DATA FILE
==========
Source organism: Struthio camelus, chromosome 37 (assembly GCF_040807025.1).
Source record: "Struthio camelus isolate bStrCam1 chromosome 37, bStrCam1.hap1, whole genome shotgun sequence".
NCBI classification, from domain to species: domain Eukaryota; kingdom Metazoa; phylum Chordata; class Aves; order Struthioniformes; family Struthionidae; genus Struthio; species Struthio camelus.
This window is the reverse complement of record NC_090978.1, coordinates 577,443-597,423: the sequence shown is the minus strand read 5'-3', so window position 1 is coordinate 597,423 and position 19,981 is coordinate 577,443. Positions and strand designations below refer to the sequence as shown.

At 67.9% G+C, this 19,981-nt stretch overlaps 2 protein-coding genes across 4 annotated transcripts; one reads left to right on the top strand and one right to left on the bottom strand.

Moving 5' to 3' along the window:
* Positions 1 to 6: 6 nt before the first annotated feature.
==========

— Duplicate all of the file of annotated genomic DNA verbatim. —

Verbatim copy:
Source organism: Struthio camelus, chromosome 37 (assembly GCF_040807025.1).
Source record: "Struthio camelus isolate bStrCam1 chromosome 37, bStrCam1.hap1, whole genome shotgun sequence".
NCBI classification, from domain to species: domain Eukaryota; kingdom Metazoa; phylum Chordata; class Aves; order Struthioniformes; family Struthionidae; genus Struthio; species Struthio camelus.
This window is the reverse complement of record NC_090978.1, coordinates 577,443-597,423: the sequence shown is the minus strand read 5'-3', so window position 1 is coordinate 597,423 and position 19,981 is coordinate 577,443. Positions and strand designations below refer to the sequence as shown.

At 67.9% G+C, this 19,981-nt stretch overlaps 2 protein-coding genes across 4 annotated transcripts; one reads left to right on the top strand and one right to left on the bottom strand.

Moving 5' to 3' along the window:
* Positions 1 to 6: 6 nt before the first annotated feature.